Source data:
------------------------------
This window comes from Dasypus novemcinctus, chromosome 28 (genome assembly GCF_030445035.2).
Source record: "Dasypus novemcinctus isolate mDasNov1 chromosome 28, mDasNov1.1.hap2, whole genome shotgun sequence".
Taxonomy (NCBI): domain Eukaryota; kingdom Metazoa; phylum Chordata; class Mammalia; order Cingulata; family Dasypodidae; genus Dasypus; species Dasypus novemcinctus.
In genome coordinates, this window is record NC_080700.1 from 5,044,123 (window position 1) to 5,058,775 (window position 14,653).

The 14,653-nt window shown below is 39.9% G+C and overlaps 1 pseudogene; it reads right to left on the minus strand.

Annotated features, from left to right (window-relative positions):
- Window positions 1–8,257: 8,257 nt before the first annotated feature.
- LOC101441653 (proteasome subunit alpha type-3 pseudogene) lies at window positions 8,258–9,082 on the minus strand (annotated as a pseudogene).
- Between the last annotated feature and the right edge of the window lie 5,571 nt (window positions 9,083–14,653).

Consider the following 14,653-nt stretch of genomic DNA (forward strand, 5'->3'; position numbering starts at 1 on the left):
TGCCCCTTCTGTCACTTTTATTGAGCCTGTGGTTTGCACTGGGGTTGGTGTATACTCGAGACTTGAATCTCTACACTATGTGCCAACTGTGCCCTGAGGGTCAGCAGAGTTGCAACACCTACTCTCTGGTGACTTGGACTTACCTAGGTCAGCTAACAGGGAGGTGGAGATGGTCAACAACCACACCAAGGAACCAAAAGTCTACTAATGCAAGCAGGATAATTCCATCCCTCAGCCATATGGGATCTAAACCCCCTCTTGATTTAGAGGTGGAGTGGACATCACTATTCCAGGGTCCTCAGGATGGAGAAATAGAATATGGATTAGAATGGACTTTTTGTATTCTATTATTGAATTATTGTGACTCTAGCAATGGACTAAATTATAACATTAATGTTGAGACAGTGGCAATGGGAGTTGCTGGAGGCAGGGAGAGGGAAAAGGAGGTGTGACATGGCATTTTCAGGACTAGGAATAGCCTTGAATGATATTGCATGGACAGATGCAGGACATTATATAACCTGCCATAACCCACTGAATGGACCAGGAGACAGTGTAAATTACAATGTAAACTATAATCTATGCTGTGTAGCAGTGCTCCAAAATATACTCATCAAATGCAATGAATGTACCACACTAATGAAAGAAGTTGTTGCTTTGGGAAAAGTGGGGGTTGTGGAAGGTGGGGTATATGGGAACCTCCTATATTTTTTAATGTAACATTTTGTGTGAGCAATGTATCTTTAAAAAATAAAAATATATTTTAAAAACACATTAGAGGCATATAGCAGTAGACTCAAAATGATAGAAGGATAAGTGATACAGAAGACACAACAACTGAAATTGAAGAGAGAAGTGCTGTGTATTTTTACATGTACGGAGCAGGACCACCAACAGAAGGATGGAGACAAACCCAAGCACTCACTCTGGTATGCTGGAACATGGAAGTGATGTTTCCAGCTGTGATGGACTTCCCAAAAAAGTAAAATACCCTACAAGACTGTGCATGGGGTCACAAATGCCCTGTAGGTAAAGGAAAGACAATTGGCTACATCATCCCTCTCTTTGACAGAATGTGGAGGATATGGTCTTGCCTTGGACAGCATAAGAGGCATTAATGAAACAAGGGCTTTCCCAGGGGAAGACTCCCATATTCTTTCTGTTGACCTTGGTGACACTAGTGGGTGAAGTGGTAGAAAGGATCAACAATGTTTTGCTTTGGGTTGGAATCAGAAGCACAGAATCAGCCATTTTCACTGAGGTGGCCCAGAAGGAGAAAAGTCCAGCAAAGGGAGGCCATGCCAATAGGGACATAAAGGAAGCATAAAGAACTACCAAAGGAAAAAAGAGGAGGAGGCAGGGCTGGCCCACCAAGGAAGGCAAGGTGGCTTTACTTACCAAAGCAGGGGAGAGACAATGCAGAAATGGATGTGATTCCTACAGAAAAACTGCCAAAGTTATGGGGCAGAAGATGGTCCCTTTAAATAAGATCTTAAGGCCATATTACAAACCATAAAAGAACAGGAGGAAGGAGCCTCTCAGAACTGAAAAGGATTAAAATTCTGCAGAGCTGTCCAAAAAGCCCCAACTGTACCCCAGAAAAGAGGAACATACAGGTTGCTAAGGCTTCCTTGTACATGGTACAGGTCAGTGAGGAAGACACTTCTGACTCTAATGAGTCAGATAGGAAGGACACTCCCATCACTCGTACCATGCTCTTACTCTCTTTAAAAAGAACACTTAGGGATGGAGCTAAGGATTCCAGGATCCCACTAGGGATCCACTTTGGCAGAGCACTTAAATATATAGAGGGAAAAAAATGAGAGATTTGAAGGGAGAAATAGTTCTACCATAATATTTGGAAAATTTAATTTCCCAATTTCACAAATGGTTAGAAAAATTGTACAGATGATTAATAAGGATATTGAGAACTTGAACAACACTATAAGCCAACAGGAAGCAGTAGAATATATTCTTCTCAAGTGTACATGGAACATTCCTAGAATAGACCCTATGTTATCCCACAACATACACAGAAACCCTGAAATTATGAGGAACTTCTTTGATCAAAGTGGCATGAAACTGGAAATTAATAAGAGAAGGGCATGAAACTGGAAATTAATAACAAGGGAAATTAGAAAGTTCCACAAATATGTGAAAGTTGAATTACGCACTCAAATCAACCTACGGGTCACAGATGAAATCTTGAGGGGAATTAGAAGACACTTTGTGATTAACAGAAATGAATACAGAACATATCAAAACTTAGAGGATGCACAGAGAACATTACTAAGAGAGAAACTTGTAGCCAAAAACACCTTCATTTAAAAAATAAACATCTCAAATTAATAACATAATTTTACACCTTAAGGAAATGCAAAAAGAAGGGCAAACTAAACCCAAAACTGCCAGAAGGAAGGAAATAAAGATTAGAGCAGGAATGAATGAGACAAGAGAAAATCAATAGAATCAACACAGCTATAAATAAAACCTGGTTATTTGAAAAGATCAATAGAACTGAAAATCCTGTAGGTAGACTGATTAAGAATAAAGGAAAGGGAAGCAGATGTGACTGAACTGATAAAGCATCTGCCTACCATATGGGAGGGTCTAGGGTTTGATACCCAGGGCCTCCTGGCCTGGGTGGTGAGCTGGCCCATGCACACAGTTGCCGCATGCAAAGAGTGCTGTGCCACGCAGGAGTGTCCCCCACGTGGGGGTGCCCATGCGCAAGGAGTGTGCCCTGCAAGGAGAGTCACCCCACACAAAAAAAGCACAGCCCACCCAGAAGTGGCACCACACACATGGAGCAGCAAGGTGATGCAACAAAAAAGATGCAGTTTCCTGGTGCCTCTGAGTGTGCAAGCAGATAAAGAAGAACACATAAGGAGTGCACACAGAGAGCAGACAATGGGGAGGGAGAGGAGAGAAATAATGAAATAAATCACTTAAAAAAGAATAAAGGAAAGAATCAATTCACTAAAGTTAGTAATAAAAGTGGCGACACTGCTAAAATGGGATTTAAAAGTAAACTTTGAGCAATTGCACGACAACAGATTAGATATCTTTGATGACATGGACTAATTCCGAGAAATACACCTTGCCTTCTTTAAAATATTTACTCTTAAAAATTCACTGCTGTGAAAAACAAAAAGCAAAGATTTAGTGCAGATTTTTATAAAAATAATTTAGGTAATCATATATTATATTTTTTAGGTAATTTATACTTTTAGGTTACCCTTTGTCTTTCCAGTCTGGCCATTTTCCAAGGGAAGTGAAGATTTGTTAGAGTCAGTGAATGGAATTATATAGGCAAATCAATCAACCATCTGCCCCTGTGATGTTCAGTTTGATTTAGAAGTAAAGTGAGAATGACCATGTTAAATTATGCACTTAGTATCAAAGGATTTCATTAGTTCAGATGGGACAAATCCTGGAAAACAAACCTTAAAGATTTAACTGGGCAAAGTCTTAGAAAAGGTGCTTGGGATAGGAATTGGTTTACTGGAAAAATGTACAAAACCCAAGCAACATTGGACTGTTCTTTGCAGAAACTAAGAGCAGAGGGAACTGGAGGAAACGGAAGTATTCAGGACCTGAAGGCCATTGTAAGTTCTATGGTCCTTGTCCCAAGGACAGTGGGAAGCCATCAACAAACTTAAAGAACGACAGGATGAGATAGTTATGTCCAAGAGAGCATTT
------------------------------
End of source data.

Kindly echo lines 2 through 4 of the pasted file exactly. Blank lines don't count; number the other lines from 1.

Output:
Source record: "Dasypus novemcinctus isolate mDasNov1 chromosome 28, mDasNov1.1.hap2, whole genome shotgun sequence".
Taxonomy (NCBI): domain Eukaryota; kingdom Metazoa; phylum Chordata; class Mammalia; order Cingulata; family Dasypodidae; genus Dasypus; species Dasypus novemcinctus.
In genome coordinates, this window is record NC_080700.1 from 5,044,123 (window position 1) to 5,058,775 (window position 14,653).